19. Apparatus for the separation of objectionable particles from tobacco material which comprises a deck adapted to receive thereon tobacco material at a reception end and discharge it at a discharge end, means for vibrating said deck, means for providing an air flow through openings in the deck to fluidise the tobacco material, said deck having a convoluted surface comprising a number of longitudinally extending troughs separated by peaks, each of said troughs having a bottom, opposed side walls, and a mouth extending between adjacent peaks, air guiding means which in combination with the shape of the troughs and peaks causes the velocity of the fluidising air passing upwardly in each of said troughs to initially increase to a location spaced away from said bottom and then decrease as it exits the mouth of said trough to provide stratified air velocities over the deck to cause the tobacco material to form a carpet at least a portion of which is below the peaks but spaced above the bottom of the troughs and which together with the vibration of the deck agitates the carpet and causes the dust to be released and rise and heavy particles to sink, said carpet moving lengthwise along said troughs during operation toward said discharge locations, and means for removing the dust.
20. Apparatus as claimed in claim 19 in which the bottom and side walls of each trough are perforated and said air guiding means is provided by longitudinally extending baffle means which direct air to said perforations.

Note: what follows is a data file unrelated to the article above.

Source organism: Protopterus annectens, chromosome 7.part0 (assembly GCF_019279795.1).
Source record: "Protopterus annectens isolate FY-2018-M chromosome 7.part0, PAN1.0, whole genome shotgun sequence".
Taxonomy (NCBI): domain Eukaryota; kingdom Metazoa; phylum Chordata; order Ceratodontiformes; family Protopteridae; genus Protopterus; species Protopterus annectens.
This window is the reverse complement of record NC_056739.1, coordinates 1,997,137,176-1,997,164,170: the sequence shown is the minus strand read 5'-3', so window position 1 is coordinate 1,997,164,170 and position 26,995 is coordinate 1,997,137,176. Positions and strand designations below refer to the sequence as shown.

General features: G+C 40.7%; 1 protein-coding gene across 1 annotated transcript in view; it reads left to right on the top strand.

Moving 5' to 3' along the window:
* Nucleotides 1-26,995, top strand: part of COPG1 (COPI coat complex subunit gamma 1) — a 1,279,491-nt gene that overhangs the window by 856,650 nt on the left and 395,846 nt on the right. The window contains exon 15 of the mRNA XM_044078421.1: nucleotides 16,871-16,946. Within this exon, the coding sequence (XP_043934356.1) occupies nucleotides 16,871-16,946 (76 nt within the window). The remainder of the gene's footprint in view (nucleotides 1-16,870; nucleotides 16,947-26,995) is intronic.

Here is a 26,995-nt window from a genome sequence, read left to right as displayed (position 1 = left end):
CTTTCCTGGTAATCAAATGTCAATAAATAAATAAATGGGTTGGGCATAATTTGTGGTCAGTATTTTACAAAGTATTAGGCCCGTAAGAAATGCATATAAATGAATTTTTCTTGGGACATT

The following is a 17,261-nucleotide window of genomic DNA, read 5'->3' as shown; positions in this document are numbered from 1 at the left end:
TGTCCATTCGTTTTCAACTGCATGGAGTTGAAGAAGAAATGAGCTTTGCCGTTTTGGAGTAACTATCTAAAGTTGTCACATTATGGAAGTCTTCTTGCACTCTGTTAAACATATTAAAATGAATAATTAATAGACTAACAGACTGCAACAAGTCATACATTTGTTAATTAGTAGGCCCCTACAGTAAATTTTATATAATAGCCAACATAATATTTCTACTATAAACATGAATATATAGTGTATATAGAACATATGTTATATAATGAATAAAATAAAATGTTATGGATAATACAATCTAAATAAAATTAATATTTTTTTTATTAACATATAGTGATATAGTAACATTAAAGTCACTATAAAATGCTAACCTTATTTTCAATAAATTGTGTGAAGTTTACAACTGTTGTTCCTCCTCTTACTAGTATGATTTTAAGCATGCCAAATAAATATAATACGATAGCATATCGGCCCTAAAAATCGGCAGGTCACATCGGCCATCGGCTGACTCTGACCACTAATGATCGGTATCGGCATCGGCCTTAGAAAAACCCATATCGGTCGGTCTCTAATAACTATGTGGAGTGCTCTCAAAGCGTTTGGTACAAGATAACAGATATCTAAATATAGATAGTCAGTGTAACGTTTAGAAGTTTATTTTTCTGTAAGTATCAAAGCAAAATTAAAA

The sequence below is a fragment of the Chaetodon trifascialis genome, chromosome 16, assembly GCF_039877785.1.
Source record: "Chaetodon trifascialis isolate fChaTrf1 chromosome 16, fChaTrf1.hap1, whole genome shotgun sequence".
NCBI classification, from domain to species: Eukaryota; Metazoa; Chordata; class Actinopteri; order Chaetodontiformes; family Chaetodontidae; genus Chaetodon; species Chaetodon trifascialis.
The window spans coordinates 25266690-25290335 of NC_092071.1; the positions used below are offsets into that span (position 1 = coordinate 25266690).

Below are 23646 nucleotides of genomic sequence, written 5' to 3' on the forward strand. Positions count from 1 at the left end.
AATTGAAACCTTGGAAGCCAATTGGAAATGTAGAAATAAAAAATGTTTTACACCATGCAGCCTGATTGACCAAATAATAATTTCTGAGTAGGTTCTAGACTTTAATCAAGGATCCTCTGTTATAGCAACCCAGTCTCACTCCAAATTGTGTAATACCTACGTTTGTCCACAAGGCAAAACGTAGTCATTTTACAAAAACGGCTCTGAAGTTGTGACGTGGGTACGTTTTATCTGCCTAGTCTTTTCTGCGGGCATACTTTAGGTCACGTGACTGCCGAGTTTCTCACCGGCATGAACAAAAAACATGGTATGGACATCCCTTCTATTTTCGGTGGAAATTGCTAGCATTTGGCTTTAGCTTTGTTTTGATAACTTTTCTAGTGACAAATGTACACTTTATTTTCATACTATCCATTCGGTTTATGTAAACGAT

21. Apparatus as claimed in claim 20 in which the baffle means are shaped to provide an air control chamber around each trough, each chamber having spaced apart baffle beneath the peaks to points below the bottom of the trough and a lower wall joining said baffle walls and through which air is supplied to the air control chamber.
22. Apparatus as claimed in claim 19 including means for causing the tobacco carpet to lift out of the trough mouths as it approaches the discharge end of the deck.
23. Apparatus as claimed in claim 22 in which means are provided for increasing the air flow velocity in the troughs from the inlet to the discharge end of the deck.
24. Apparatus as claimed in claim 23 in which the cross-sectional widths of the peaks between the troughs decreases as a function of the length of the troughs.
25. Apparatus as claimed in claim 19 including means for removing heavy tobacco particles through the bottom of the troughs.
26. Apparatus as claimed in claim 25 in which the heavy particles are removed through discharge openings in the bottom of each trough.
27. Apparatus as claimed in claim 26 in which said discharge openings lead to a heavy particle discharge location beneath an adjacent peak.
28. Apparatus as claimed in claim 27 in which said discharge location is formed between said baffle walls of adjacent troughs.
29. Apparatus as claimed in claim 26 including means for providing an air flow into said discharge openings.
30. Apparatus as claimed in claim 29 including means for calibrating the said air flow into said discharge openings.
31. Apparatus as claimed in claim 30 in which said calibrating means includes air venting ducts in said peaks.
32. Apparatus as claimed in claim 29 in which air is supplied to said air control chambers and said discharge openings from a plenum chamber.
33. Apparatus as claimed in claim 26 in which two or more longitudinally spaced openings are provided in each trough.
34. Apparatus as claimed in claim 26 including means for controlling the air flow through the discharge openings to cause any good tobacco material which has passed therethrough to be ejected back into the trough.
35. Apparatus as claimed in claim 34 in which said discharge opening is shaped as a venturi.